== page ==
Franks says: “We are not having feedback to us that there are a huge number of customers asking about commission disclosure.

“There were some retailers that had been asked by customers about it, but that was only around the time it was announced.

“Since then, it’s not caused any problems.”

Franks says the changes around commission disclosure have not been “onerous” and there have only needed to be tweaks, rather than an entire rewrite of the sales process.

Lawgistics legal advisor John McDougallLawgistics legal advisor John McDougall raised the point that some of the firm’s dealer customers have been contacted by solicitors since January 28 after intimating that historical finance agreements have been mis-sold and customers are not being made aware of finance commission.

McDougall says: “Letters are being sent to our members requesting they divulge confidential information about commission that was not requested by the customer at the appropriate time.

“We have noticed that this has caused confusion with several of our members.”

McDougall said that as with most FCA rules and guidance, it has not been prescriptive as to what retailers should and should not do with regards to commission disclosure, so the changes are “very subjective”.

He says: “Displaying commission disclosure prominently for one member may be totally different to another.

“A franchised dealer with numerous manufacturers’ finance houses compared with an independent dealer using only a couple of lenders, may do things totally differently.”

The FCA’s own guidance states: “A firm must pay due regard to the information needs of its clients, and communicate information to them in a way which is clear, fair and not misleading.”

McDougall adds: “Don’t forget that the lender has a responsibility in this area to take reasonable steps to ensure that other persons acting on its behalf comply with the FCA regulations.”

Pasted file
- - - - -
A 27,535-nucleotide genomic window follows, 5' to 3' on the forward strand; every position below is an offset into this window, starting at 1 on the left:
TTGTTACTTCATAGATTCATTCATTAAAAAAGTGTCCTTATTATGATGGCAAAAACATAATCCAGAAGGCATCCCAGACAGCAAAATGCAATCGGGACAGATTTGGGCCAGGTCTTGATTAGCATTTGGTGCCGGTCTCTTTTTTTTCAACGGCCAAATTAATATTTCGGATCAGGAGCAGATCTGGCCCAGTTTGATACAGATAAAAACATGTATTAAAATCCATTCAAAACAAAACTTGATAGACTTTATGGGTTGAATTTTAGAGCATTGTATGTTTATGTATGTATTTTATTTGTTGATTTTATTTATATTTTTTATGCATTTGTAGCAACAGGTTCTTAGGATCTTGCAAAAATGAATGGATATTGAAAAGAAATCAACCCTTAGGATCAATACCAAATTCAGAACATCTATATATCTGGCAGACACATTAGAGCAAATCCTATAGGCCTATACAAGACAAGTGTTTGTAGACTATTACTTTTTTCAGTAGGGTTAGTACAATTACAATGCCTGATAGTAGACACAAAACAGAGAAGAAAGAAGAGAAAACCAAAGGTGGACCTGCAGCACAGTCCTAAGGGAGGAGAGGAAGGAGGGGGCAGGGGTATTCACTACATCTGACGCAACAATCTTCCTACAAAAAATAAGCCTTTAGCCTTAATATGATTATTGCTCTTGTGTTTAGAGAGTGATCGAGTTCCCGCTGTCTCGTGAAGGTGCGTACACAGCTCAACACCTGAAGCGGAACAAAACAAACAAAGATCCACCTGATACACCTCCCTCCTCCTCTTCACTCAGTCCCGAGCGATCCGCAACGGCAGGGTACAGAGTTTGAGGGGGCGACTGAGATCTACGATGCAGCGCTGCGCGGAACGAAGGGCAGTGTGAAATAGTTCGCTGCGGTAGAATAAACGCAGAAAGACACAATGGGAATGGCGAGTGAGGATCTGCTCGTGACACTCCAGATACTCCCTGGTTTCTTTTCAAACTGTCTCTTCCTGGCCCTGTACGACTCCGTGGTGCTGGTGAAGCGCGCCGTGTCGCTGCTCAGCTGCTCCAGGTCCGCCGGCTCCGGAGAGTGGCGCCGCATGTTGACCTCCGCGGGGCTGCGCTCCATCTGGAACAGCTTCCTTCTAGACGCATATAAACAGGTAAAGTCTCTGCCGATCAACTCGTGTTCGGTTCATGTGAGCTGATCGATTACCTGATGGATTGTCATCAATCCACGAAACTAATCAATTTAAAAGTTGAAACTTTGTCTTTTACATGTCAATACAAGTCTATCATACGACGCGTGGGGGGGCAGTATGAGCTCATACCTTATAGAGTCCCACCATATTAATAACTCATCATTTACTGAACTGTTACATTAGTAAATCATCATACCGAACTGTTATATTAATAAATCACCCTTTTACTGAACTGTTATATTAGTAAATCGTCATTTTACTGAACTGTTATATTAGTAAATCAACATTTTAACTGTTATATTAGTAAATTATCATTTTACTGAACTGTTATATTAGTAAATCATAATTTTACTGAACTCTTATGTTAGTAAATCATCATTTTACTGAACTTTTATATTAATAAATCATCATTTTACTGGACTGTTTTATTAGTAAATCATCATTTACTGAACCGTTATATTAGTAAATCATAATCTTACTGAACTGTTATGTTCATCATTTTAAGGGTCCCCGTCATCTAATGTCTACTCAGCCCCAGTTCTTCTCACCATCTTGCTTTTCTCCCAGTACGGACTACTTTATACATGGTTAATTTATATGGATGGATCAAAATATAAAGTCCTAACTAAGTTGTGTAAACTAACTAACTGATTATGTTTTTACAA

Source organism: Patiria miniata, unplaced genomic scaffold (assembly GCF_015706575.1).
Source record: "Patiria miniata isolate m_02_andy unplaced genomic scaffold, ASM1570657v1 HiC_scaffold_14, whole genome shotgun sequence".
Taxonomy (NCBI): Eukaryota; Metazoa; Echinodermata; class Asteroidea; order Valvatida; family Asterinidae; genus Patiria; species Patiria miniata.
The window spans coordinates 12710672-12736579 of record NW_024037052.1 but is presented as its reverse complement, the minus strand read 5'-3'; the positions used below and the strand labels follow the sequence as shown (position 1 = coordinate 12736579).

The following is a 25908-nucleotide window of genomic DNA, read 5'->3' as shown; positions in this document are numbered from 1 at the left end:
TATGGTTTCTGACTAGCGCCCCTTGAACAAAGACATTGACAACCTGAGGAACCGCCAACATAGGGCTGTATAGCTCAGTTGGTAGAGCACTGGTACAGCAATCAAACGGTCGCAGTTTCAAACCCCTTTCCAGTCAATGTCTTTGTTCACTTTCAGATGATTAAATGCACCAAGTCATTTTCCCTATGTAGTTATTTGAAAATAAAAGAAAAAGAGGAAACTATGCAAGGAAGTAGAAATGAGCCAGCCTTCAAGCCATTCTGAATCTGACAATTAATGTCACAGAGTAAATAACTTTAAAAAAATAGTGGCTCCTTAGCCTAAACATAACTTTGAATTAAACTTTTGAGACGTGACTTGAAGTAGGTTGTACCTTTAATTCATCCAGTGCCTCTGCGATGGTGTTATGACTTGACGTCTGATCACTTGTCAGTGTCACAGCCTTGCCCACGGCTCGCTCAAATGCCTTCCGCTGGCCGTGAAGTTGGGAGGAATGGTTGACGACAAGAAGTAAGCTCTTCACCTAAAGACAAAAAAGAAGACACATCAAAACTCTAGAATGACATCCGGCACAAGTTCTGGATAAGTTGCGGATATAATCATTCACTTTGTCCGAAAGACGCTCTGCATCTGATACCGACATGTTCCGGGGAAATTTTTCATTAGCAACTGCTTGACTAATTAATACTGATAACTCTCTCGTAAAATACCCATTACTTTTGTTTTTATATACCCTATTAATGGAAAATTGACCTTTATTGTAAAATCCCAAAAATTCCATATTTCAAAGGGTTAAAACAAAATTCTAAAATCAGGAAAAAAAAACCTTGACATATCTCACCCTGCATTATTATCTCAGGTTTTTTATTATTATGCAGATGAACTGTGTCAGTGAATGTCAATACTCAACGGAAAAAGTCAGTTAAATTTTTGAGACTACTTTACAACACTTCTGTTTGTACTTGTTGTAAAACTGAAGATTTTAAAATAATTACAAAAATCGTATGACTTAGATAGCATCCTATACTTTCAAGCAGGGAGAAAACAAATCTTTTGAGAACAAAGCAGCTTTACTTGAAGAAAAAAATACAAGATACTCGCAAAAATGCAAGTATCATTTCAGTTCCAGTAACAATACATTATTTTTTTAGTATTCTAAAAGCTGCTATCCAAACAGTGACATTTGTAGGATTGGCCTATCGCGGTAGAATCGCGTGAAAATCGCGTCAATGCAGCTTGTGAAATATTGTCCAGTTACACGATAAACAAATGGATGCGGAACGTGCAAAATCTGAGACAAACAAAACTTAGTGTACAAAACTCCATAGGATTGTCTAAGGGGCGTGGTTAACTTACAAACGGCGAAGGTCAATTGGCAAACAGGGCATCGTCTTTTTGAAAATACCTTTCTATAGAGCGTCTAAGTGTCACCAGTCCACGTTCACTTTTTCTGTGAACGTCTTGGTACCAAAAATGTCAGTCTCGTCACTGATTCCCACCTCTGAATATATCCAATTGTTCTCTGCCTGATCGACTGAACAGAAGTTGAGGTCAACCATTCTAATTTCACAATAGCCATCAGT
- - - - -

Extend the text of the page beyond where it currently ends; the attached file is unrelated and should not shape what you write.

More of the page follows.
From September this year, the FCA will carry out point-of-sale mystery shopping exercises to measure lenders’ control over dealer networks and ensure compliance.

From this point onwards the FCA will gather evidence to determine whether its measures are acting in the way it envisioned to save that £165m a year.

Franks says: “Our compliance monitoring team works to ensure that all staff understand the rules, completing regular compliance health checks and analysing reports to make sure our ‘one rate, one commission’ model is being adhered to.”

A car sale is completed with a handshakeAlphera recently launched an online finance and insurance training programme, named ‘Funding Essential Skills’, to act as a refresher course for new employees or F&I sales specialists returning to work after furlough who may not have been introduced to the new commission model.

Franks adds: “Teething problems are to be expected with any significant industry change, but we are making sure our partners are well equipped to manage any potential issues.

“Alongside the compliance health checks, we are working to make sure that any minor issues are picked up and addressed before the FCA’s reviews begin.”

One dealer group boss who preferred not to be named, says there has been an impact on average commission income, but this has been made up for by the fact there has been greater finance volumes going through.

However, the boss did express concern that if it’s found to be that dealers’ finance incomes are not drastically changing, or that the new FCA rules are not creating a hugely positive impact for consumers, there could be further changes ahead.

The boss says: “The FCA is looking for average commissions to drop by millions of pounds each year and the easiest way to find that out is to ask each of the finance houses for their figures.

“I think September will likely focus on the details of the finance promotion itself and how commission disclosure is handled. If the FCA doesn’t think the measures have worked, the industry will be faced with full disclosure during the sales process.”